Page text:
The law, and the system that is structured around it, are designed to protect the interests of ordinary people. Yet the conventions and expense associated with this system mean that the majority of the population feel shut out from its redress – sandwiched between eligibility for public assistance and a realistic capacity to meet the costs of the private legal market.
This is despite ongoing government efforts to address and understand acute legal need in the community; and despite the fact that the majority of private practitioners work outside the environment of the larger corporate firms, many putting considerable time and energy into increasing access to the law. Equally, some practitioners have developed new and innovative ways of facilitating this access, from conditional fee arrangements and representative class proceedings, to the increased use of technology and more strategic provision of pro bono services.
Overall, however, these innovations have not reached a full range of consumer legal matters, nor have they been developed by the profession in any co-ordinated way – with the basis on which most legal fees and associated expenses are charged continuing to drive consumers away. As such, legal practice is falling behind other professions in terms of its readiness to adapt, and to dismantle the unsustainable division between public or pro bono assistance on the one hand, and prohibitive expense on the other.
This Report, commissioned from the Centre for Innovative Justice (‘the CIJ’) by the Commonwealth Attorney-General’s Department, aims to break down this division – highlighting existing and emerging innovations and proposing their adoption on a more widespread basis; supported, in turn, by government and regulators.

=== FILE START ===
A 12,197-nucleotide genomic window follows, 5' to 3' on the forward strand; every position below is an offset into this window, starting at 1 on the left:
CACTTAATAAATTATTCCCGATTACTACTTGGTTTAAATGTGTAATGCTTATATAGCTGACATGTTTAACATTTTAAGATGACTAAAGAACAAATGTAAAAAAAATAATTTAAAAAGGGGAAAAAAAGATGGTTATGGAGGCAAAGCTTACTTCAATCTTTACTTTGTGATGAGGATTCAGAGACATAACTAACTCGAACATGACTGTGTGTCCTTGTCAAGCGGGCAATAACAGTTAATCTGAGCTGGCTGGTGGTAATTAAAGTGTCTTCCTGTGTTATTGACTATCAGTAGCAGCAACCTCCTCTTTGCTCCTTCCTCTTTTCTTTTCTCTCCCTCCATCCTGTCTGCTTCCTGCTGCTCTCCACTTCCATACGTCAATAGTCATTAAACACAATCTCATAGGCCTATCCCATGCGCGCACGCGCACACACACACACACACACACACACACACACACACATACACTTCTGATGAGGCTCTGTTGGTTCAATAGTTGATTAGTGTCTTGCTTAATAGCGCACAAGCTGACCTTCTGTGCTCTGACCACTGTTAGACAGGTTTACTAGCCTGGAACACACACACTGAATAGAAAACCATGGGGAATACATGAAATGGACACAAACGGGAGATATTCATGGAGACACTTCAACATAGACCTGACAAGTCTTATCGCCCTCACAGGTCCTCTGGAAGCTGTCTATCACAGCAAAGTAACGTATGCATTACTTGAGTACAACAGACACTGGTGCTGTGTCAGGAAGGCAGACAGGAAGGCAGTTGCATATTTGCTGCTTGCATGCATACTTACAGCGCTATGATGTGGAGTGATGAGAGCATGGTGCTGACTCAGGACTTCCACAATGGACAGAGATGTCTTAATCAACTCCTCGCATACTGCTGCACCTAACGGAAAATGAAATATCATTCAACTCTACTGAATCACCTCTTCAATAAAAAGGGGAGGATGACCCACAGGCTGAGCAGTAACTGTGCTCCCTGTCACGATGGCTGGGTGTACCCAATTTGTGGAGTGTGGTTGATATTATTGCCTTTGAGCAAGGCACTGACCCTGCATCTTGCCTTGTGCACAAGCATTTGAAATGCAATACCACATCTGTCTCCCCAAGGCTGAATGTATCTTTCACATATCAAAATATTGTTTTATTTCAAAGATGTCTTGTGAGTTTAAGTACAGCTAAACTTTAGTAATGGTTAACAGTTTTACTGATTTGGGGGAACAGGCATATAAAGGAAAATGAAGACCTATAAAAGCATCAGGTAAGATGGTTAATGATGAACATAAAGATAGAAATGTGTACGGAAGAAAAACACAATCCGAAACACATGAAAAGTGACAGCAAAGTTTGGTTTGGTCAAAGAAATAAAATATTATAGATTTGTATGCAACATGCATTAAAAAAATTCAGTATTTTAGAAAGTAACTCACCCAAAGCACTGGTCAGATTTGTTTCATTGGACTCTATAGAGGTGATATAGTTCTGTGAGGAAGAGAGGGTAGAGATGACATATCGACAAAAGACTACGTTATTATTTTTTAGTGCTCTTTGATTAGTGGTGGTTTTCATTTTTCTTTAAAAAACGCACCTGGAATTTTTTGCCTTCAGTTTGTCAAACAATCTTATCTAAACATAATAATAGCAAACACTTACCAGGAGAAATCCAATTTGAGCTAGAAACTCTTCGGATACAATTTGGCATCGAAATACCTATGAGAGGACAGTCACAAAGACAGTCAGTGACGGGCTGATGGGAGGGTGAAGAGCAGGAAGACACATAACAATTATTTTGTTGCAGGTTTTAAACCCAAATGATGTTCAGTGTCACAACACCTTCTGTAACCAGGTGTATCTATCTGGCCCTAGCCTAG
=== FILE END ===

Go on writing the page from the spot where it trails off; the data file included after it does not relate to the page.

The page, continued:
In doing so, the Report argues that legal practice needs to be structured in a way that makes it a more realistic prospect for a larger proportion of the population – shaped around the delivery of what is, in effect, an essential and very ordinary service, rather than as an overblown luxury that is beyond most people’s reach.
Categorised into broad themes of certainty and choice for consumers; competition in the market; and common sense in conceptions of the law, the Report addresses such issues as:
— The lack of transparency and predictability about what lawyers actually do charge, rather than just what they can charge
— The need for a greater consumer focus on the legal services market through the potential establishment of a Legal Consumer Advocate
— The need for greater analysis of areas that would adapt to forms of price certainty, as well as for governments to lead the way in purchasing legal services on this basis
— The benefits of reducing overheads and passing efficiencies on to clients
— The benefits of offering limited scope representation, or discrete task assistance, to consumers who may only have enough funds to ‘opt in’ to legal advice at certain points in proceedings
— The need to increase the provision of pro bono services to individual, rather than just organisational, clients through a combination of incentives
— The potential for subsidised private and public legal services
— The need for co-ordinated business model development and a focus on entrepreneurship, including linking the continuing excess of law graduates to an increase in sole or small legal practices
— The need for greater consideration of regulation as it relates to risk
— The need for greater consideration of legal expenses funding sources, from co-contribution and loans schemes, to Legal Expenses Insurance
— The need for more targeted use of legal skills – both through direct briefing to barristers so that consumers may make strategic decisions about how they spend their limited means and through more considered engagement of mediators and non-legal professionals in certain fields.
Rather than turning huge profits, therefore, the CIJ believes that an affordable justice system means turning equations on their head – targeting lawyers’ time more efficiently; reducing overheads; reducing unnecessary regulation; dispensing with time-based billing models; increasing client intake; and, most importantly, improving consumer confidence in the market.